All very welcome as usual – thank you!
Anthony Alcock has continued his invaluable series of translations of Coptic literature. The new item is a translation of the hagiographic Life of Saints Maximus and Domitius, who were brothers. He adds a preface – read all about it!
There is an article online in the Coptic Encyclopedia here, from which I learn that the work is probably fifth century.
Alin Suciu has been undertaking the thankless task of sifting through Coptic patristic papyri. It looks as if he may have struck gold! A new second-century patristic text, no less! From his blog:
At the Coptic congress, which this year will be held in Claremont, California, I will speak about the discovery of Melito of Sardes’ homily on the baptism of Christ in a Sahidic papyrus manuscript. My paper is entitled “Recovering a Hitherto Lost Patristic Text: Greek and Coptic Vestiges of Melito of Sardes’ De Baptismo.”
Here is the abstract:
“In this paper, I will argue that a fragmentary Sahidic papyrus manuscript featuring a homily on the baptism of Christ can be identified as Melito of Sardes’ De Baptismo. This early Christian writing has been considered to be lost with the sole exception of a quotation preserved in a Greek catena collection.
In the first part of the paper, I will show that the only known Greek fragment of Melito’s De Baptismo finds a parallel in a Sahidic papyrus manuscript.
In the second part, I will analyze the Coptic text and I will show that a number of similarities with the other works of Melito strengthen the hypothesis that the fragmentary papyrus actually contains his hitherto lost homily on the baptism of Christ.”
We can only hope that this is indeed the case. Well done, Dr S.
Anthony Alcock has completed a new translation of a Coptic text on the 24 elders. It’s here:
The excellent Alin Suciu has continued his trawl through uncatalogued Coptic papyri. The lost papyri of Louvain have attracted his attention. A post on his blog reports the discovery of parts of a Coptic version of CPG 4186, a homily by Severian of Gabala on penitence:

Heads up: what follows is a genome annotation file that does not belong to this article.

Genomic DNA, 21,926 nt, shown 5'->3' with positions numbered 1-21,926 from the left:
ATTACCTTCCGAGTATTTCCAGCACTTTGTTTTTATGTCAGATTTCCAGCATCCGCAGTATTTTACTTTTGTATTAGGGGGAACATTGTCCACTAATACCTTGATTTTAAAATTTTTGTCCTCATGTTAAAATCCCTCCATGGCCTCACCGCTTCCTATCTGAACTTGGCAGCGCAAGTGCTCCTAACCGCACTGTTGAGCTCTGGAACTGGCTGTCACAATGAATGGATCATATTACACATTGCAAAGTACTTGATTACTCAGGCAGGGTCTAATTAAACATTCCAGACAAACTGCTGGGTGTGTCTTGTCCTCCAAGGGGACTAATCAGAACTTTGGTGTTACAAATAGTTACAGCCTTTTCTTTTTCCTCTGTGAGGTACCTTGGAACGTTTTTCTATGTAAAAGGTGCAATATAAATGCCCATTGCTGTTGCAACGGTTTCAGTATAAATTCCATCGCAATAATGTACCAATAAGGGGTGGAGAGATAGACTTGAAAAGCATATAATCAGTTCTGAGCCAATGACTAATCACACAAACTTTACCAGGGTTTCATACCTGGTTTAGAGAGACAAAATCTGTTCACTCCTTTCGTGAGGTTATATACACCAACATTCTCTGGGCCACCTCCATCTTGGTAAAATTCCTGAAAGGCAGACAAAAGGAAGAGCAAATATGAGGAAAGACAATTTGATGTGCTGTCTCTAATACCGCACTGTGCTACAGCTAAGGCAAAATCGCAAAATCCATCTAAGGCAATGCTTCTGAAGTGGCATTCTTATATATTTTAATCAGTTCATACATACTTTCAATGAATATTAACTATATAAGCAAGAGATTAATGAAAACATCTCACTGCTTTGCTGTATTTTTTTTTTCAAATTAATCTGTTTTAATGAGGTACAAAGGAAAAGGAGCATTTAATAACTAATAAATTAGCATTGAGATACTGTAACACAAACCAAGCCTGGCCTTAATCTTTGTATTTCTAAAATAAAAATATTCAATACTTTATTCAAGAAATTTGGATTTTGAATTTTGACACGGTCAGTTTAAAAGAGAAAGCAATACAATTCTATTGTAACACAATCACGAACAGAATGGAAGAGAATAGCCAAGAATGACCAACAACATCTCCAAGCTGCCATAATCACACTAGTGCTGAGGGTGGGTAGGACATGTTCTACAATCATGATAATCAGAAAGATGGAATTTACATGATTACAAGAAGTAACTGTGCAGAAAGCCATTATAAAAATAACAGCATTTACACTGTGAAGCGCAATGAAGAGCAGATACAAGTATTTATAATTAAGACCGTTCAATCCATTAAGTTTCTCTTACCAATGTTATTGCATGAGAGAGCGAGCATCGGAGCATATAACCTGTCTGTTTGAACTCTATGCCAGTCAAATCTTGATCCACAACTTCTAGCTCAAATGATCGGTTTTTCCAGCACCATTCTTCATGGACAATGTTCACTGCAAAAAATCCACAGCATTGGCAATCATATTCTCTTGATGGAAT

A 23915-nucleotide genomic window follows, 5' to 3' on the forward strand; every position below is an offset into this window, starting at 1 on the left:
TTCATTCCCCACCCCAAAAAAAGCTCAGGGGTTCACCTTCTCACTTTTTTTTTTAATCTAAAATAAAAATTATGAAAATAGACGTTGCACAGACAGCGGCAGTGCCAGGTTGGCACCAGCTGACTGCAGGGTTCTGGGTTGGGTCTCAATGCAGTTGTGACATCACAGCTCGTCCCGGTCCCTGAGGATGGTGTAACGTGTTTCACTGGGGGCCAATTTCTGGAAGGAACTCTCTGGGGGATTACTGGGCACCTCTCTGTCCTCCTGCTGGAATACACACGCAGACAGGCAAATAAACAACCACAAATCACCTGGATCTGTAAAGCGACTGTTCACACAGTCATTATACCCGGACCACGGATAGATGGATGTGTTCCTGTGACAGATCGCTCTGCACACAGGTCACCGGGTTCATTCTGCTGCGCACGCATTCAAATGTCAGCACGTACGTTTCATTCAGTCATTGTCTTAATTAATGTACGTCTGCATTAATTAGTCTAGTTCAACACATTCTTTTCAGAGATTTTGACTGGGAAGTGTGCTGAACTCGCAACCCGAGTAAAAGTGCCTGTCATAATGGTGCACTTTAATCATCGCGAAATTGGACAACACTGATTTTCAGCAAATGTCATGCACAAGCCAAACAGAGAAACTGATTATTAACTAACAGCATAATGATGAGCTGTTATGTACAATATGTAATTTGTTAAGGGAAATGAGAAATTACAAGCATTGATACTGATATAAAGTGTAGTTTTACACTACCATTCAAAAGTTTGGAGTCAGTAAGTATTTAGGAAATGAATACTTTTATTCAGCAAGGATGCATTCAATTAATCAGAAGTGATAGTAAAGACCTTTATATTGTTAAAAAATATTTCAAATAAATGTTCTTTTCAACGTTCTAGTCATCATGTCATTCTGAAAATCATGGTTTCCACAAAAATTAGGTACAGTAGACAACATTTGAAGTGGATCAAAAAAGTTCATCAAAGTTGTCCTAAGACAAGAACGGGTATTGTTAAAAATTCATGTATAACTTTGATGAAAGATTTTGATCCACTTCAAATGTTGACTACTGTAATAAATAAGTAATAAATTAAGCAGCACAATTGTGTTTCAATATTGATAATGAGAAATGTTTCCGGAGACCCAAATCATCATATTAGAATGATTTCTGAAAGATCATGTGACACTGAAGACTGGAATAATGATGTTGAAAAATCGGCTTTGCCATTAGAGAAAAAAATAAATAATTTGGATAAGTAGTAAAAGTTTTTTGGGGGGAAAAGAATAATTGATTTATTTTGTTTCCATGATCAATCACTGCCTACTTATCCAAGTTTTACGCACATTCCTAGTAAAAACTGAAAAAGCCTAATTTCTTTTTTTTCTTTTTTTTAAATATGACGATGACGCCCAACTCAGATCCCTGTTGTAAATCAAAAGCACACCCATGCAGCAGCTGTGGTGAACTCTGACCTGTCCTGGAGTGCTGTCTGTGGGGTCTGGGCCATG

Under no. 48, Lefort published an unidentified papyrus fragment which he tentatively dated to the 6th or 7th century. In fact, the text can be identified as a portion from a homily on penitence by Severian of Gabala (CPG 4186). Like all the other sermons of Severian, the Greek manuscript tradition transmitted this text under the name of John Chrysostom. It is thus no wonder that the homily can be found in different modern editions of Golden Mouth’s works. For example, in Montfaucon’s edition, which was taken over by Migne in his Patrologia Graeca, the text was printed as the seventh homily on penitence by John Chrysostom (cf. PG 49, coll. 323-336).
However, the attribution of this sermon to Severian was defended on good grounds by Charles Martin. He pointed out that some Patristic catenae are quoting the text under the name of its real author: Severian of Gabala. Besides, it should be remarked that the style of the document does not conform to that of John Chrysostom, but rather contains many features proper to Severian.
The Coptic text published by Lefort corresponds literally to Migne PG 49, col. 325, lines 15-25. However, as the pagination of the Louvain fragment is lost and Lefort was not able to identify its content, he mixed up the recto/verso faces.
He goes on to give the edition of the Greek and Coptic.
This kind of work is immensely valuable to have online. Well done, Dr S!
Another translation from the Coptic by Anthony Alcock, this time of a medieval saint who emulated Job. Here it is:
A little after our time-frame, but always good to make literature accessible online!